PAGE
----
This cooler has fixing solutions for just about every type of processor available at the moment, AMD K7 & K8, Intel P4 & LGA775. Hereís the selection of fixing brackets that come with it:
The Gigabyte 3D Pro works a little differently from conventional coolers. Within the aluminium fins, a fan is fitted that sucks air in through the fins and expels it from the bottom. Around the base of the fins is a cowling that directs the exposed air to any components surrounding the CPU socket. On this motherboard, this means a series of electrolytic capacitors and some voltage regulators. This is a good thing as capacitors and semiconductors last longer when cooled. This setup also allows air blown from the CPU cooler to be expelled easily by the exhausting case fans.
The cooler base is copper and has a copper heat pipe system attached to it, which runs through the cooling fins. Gigabyte claim the heat pipe system will work in any orientation, regardless of the gravity pull. The machine finishing of the Gigabyte Pro 3D is good, with no visible grooves. A better surface could be achieved by lapping, if youíre that fussy, but it looked good enough
Power for the fan comes from a split 4 pin molex connector connected to a lead that plugs into the top of the cooler. A 3 pin fan speed monitor can be plugged into the motherboard.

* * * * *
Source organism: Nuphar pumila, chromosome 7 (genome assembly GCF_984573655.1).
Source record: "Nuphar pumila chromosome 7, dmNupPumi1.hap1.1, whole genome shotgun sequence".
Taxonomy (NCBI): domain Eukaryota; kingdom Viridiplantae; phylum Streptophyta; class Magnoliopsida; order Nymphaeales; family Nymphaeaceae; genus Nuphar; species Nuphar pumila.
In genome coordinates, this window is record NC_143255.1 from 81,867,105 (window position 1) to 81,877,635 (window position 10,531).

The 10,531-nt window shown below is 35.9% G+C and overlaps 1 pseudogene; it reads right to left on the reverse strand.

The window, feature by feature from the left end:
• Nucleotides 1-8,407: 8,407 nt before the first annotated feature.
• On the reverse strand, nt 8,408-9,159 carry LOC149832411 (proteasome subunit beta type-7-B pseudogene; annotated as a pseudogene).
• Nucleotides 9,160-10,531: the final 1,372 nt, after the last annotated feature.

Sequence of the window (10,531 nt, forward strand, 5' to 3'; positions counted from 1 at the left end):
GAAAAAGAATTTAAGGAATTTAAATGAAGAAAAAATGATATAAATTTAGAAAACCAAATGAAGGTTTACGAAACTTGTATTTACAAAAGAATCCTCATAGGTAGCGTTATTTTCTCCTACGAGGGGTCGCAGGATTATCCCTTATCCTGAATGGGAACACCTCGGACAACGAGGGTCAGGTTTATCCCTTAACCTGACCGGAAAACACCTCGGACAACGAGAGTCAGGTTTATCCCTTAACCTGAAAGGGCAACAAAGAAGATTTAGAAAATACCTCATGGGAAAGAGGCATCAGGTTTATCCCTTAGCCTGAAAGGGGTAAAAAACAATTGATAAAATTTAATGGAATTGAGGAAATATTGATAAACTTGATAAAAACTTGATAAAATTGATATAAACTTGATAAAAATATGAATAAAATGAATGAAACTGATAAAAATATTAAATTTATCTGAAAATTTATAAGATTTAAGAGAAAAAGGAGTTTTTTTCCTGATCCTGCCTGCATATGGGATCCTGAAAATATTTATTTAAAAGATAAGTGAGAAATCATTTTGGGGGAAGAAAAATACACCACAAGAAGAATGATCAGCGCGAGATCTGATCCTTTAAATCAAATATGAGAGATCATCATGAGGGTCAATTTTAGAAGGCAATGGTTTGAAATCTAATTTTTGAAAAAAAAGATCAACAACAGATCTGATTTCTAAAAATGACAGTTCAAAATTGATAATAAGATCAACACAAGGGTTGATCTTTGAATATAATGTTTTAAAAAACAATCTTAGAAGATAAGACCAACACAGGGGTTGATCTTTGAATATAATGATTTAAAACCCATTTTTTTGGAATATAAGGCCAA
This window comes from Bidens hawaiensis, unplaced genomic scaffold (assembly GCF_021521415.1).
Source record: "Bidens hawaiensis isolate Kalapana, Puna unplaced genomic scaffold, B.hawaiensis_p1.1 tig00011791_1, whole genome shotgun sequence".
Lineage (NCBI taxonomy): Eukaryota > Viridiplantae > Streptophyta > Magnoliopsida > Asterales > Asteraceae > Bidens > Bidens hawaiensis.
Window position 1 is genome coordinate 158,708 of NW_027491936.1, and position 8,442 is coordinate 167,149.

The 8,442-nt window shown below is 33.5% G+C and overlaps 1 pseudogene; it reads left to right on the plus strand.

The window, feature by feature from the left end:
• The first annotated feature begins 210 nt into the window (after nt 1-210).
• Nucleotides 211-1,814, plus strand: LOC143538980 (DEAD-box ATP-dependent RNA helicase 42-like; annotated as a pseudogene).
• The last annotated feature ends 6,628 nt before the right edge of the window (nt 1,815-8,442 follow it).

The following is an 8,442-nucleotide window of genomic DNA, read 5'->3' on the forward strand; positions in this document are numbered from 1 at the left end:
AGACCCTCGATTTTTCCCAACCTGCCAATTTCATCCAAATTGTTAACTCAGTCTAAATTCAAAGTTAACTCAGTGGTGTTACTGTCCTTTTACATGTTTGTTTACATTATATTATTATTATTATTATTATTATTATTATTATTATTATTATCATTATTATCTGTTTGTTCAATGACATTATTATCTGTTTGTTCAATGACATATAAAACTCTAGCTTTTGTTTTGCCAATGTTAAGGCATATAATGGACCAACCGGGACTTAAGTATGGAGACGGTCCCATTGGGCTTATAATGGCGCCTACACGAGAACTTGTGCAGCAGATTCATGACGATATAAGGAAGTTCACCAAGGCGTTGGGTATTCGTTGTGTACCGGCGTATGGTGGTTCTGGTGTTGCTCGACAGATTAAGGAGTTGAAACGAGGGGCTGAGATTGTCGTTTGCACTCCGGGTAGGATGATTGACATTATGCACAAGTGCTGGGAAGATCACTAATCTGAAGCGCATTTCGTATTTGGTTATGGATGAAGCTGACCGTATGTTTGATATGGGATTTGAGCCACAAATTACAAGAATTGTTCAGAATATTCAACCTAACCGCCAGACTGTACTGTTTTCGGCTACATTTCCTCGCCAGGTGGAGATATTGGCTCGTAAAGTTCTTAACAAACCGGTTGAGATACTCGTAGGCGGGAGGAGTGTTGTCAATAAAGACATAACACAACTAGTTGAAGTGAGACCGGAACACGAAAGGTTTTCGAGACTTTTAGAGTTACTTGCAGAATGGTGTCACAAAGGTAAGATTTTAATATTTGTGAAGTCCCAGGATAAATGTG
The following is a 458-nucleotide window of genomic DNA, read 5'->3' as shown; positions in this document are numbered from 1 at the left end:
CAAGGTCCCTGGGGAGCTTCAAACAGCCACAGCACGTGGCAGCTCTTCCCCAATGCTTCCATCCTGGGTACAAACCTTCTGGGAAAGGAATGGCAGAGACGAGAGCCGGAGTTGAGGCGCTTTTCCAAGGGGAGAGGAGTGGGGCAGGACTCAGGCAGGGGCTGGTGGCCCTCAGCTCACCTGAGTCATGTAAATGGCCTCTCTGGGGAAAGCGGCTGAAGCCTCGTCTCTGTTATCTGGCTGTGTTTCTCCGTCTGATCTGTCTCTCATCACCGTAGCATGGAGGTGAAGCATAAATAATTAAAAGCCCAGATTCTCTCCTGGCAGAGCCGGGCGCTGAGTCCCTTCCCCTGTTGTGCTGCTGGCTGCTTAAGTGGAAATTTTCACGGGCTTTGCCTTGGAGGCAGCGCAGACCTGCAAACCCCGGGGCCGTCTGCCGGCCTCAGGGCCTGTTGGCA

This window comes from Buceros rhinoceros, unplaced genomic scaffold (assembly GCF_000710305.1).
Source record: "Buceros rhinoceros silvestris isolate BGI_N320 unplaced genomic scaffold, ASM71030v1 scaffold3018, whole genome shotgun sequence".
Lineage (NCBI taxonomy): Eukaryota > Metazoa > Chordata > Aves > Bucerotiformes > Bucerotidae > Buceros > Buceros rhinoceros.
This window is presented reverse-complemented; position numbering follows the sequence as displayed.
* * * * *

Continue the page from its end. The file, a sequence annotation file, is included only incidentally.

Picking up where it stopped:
The cooler also has a speed control that you can either mount on a tray that fits an external 3.5Ē drive bay or a rear PCI bracket. To fit it to the rear of the computer, you have to take the pot from the front 3.5Ē tray and fit it in to the rear bracket. I mounted this one on the front of the case, itís in grey and black with a muted silver Gigabyte legend and knob. If you donít fit the speed control pot, the fan runs permanently at full speed.
Front Drive Bay
I used Arctic Silver 5 to mount the Gigabyte 3D pro, but Gigabyte supplied a tube of their own compound if you don't have any AS5.
I found it quite fiddly to mount the cooler on to my XP3200, the clip that fits onto to the three lugs either side of the CPU socket just rests in a recess at the top of the cooler base, and itís liable to jump out when youíre trying to secure it.
Vision is limited if youíre fitting this whilst the motherboard is mounted inside the case (as I was) due to the size of this thing, and it proved a little difficult to put the first three holes of the bracket onto the socket lugs. But once they were in place, I used a thin flat blade screwdriver and my fingers to guide the other side of the clip into place. Once mounted, itís secure.
Despite itís size, itís surprisingly light and didnít seem in danger of putting a strain on anything. I wouldnít go so far as to recommend this thing for LAN parties though, that may be pushing your luck.